[j-nsp] MX80 max MAC addresses

Richard A Steenbergen ras at e-gerbil.net
Thu Nov 4 10:19:02 EDT 2010

On Thu, Nov 04, 2010 at 12:31:07PM +0100, Hendrik Kahmann wrote:
> Hi Sven,
> I just contacted an insider :-)
> The MX80 can be interpreted as a single DPC with an on-top 
> Routing-Engine and some chassis-stuff around it so the limit of 1 
> Million MAC-Addresses applies for it.

The MX80 is a single MPC using the new Trio ASICs, which means that it 
has roughly double the capacity of the original DPCs. You can see this 

TAZ-TBB-0(mx80-1.lab1 vty)# sh luchip 0    
   JTAG_ID:  0x1142957f, Version 1.1
    RLDRAM:  576 Mb by 4 devices at 533 MHz.
      DDR3:  1024 Mb by 2 devices at 733MHz/CL10.
      TCAM:  Installed.

576Mbit / 8 = 72MB - ECC parity = 64MB RLDRAM modules * 4 per pfe, which 
is double size of classic DPCs. This is good enough for 2mil+ routes, 

Unlike other platforms, the MX architecture if very flexible in how it 
uses its memory. For example, when a Cisco SUP720-3BXl says "1 million 
IPv4 routes", this means precisely 1 million, because they have exactly 
72MB of TCAM and each IPv4 route takes a 72-bit entry, so they can fit 
exactly 2^20 entries (assuming no other IPv6/MPLS/multicast routes). On 
the MX the limits are much more arbitrary, as long as it all fits into 
the (very very large) lookup memory.

Most of the limits you do see are either completely marketing based 
(i.e. they had to pick a nice round number to put on a datasheet), or 
the result of internal implementation details. Foe example, until 10.4 
the firewall filter index was a 16 bit value, so you could only have a 
max of 64k filters on a box. They had customer demand for higher, so in 
10.4 they bumped it to a 22 bit index on MX, and you can now have over 4 
million filters. A lot of the current limits are set that way not 
because they're all that can be done on the modern hardware, but because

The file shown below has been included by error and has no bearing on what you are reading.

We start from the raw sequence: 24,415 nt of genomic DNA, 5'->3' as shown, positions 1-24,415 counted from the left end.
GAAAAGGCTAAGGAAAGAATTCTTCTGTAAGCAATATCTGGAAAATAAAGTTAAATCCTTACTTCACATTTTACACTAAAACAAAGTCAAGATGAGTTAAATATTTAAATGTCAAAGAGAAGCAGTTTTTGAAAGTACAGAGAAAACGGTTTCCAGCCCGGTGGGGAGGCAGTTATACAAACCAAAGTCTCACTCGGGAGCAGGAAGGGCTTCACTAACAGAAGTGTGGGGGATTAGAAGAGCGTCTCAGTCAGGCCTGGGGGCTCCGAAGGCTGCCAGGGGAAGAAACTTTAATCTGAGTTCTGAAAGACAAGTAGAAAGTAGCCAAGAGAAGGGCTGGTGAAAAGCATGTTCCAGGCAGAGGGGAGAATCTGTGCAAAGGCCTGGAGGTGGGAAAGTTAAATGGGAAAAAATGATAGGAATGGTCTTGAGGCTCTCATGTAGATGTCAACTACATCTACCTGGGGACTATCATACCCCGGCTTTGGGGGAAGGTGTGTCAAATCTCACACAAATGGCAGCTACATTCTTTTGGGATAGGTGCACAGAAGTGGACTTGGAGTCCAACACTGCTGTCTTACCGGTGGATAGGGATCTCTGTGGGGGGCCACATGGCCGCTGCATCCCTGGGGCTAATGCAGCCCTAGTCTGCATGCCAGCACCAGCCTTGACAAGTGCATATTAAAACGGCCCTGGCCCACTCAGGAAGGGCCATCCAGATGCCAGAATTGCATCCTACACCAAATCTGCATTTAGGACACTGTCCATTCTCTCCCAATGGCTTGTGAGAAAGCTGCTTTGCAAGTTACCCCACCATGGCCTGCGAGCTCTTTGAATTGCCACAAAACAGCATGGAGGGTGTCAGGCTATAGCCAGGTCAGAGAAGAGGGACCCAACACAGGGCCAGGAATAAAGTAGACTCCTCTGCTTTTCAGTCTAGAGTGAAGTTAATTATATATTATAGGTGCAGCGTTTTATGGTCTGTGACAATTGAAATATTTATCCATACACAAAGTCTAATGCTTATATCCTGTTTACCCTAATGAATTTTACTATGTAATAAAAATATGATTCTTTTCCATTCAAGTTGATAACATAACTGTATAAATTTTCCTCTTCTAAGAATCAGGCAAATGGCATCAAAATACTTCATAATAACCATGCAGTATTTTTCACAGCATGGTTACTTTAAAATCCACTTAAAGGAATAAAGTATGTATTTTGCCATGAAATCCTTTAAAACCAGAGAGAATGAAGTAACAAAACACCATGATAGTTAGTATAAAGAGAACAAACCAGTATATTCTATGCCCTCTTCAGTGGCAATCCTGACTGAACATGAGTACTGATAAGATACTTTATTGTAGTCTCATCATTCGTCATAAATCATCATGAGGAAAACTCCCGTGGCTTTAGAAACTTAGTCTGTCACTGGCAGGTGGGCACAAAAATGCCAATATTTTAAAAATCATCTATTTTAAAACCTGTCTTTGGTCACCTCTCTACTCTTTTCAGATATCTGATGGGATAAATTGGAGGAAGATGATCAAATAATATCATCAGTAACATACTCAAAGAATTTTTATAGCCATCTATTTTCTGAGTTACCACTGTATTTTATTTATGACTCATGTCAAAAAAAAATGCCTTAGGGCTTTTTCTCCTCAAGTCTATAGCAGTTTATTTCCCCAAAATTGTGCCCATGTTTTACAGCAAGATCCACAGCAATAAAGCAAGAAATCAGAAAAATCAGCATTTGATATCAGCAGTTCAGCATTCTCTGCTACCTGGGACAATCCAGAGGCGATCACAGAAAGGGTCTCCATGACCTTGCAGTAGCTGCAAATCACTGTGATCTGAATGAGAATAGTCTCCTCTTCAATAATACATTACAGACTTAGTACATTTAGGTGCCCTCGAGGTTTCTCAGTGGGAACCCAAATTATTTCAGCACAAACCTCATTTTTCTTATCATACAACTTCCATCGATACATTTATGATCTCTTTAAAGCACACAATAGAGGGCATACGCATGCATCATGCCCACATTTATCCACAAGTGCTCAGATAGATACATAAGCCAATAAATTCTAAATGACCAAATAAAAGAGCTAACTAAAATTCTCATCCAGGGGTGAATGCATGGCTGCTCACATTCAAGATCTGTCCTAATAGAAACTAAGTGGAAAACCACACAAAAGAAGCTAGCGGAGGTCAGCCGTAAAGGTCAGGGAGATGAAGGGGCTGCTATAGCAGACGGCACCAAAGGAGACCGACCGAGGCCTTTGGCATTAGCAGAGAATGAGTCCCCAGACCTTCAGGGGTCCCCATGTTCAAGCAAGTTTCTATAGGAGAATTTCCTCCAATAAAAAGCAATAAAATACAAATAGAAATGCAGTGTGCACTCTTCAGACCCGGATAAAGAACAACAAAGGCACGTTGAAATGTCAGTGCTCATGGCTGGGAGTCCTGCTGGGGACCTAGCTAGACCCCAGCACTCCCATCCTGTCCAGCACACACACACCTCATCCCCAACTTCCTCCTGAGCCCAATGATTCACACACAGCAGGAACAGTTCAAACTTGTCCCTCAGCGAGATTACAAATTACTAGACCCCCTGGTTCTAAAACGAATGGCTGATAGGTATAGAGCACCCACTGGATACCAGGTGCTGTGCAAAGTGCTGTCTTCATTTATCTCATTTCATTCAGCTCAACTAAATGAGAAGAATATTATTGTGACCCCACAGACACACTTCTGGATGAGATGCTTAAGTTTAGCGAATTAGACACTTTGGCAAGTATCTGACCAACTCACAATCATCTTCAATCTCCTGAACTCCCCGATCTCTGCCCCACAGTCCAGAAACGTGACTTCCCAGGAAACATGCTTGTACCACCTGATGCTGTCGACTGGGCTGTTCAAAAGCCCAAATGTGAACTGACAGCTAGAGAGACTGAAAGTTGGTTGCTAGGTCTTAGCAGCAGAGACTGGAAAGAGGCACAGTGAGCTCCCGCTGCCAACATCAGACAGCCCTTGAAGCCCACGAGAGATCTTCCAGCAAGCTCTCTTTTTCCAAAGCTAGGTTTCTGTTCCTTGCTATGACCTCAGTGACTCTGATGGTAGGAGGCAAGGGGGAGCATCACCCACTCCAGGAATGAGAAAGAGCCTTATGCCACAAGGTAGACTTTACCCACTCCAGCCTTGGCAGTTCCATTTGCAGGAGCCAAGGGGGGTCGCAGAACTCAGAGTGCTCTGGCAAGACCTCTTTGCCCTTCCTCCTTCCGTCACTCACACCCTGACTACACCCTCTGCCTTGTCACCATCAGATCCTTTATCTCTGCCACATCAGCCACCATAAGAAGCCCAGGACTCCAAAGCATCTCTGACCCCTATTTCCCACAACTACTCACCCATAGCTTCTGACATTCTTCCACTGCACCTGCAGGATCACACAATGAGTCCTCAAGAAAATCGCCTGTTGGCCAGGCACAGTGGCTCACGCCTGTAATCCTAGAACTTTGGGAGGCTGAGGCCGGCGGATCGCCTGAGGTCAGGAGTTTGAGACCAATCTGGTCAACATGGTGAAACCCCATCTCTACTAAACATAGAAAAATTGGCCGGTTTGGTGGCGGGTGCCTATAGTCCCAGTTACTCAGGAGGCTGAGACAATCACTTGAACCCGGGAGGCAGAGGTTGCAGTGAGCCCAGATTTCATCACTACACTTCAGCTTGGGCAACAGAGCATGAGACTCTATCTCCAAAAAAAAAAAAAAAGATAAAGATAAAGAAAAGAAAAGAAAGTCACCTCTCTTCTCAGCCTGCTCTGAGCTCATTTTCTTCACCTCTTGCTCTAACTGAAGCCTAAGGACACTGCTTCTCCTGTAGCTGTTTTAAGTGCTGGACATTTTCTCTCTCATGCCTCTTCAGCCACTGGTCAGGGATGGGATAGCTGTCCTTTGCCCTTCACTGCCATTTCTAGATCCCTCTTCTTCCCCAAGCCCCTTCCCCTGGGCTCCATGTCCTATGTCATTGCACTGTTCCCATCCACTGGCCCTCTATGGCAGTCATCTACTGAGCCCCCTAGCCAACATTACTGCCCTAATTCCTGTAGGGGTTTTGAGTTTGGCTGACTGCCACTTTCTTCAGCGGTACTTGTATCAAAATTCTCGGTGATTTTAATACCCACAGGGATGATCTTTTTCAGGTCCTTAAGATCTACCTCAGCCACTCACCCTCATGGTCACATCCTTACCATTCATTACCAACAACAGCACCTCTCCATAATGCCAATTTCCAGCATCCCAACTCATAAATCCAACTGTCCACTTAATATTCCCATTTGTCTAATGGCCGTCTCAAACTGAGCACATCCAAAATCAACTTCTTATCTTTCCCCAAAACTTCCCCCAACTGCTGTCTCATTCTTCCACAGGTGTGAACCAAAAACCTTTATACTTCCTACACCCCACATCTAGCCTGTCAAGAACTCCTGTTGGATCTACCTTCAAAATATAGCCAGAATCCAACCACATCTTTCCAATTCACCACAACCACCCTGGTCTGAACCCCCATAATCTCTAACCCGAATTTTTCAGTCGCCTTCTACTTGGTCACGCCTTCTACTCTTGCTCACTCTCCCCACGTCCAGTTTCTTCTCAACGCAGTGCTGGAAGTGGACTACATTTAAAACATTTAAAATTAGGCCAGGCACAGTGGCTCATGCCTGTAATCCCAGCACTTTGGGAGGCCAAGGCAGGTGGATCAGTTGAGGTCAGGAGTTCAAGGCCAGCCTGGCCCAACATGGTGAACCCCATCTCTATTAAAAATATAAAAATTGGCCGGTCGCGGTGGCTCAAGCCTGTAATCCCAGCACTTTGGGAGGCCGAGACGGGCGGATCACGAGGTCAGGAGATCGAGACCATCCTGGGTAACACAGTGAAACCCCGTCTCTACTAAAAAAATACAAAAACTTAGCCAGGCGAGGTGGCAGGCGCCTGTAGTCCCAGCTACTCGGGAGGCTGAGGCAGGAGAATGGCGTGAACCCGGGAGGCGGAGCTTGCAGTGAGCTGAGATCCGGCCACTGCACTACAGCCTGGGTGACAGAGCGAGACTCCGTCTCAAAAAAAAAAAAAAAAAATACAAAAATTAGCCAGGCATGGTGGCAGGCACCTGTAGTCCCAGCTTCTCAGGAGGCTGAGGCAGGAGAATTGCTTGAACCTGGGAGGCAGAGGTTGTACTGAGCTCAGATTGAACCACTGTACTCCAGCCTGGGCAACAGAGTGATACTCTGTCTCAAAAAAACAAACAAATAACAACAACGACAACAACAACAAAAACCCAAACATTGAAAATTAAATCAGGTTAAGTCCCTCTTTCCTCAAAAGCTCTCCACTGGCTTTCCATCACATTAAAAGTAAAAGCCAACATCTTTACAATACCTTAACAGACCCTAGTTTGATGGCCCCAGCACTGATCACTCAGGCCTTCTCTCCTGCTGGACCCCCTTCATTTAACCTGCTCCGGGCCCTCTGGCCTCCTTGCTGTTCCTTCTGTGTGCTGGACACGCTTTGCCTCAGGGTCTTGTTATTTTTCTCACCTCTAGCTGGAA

they're all that was supported 8 years ago on the original T-series 
chips, and nobody has yet had a need for bigger. If you look at the sw 
releases over the last few years, you'll see that they've been routinely 
increasing the scaling numbers to take advantage of new platforms, 
particularly for the MX, which uses the newest and most capable 
hardware. Of course this is also partially responsible for the bloat, 
where newer code no longer runs on older hardware, but at least with 
MX80/Trio you're looking at the latest generation and the most advanced 
thing Juniper makes, so you should be safe for a long long time. :)

Now that said, from everything I can read it looks like the scaling 
design for MAC addresses was 256k for DPCs and 512k for MPCs. I have 
absolutely no idea if there is a fixed limit behind that, or if it's an 
arbitrary number. On DPCs it may have been related to what the EZchip 
could do, so on Trio the limitations may be totally different. It's 
entirely possible that they just haven't written the software to take 
advantage of the increased capacity yet, you'd have to ask Juniper.

Richard A Steenbergen <ras at e-gerbil.net>       http://www.e-gerbil.net/ras
GPG Key ID: 0xF8B12CBC (7535 7F59 8204 ED1F CC1C 53AF 4C41 5ECA F8B1 2CBC)

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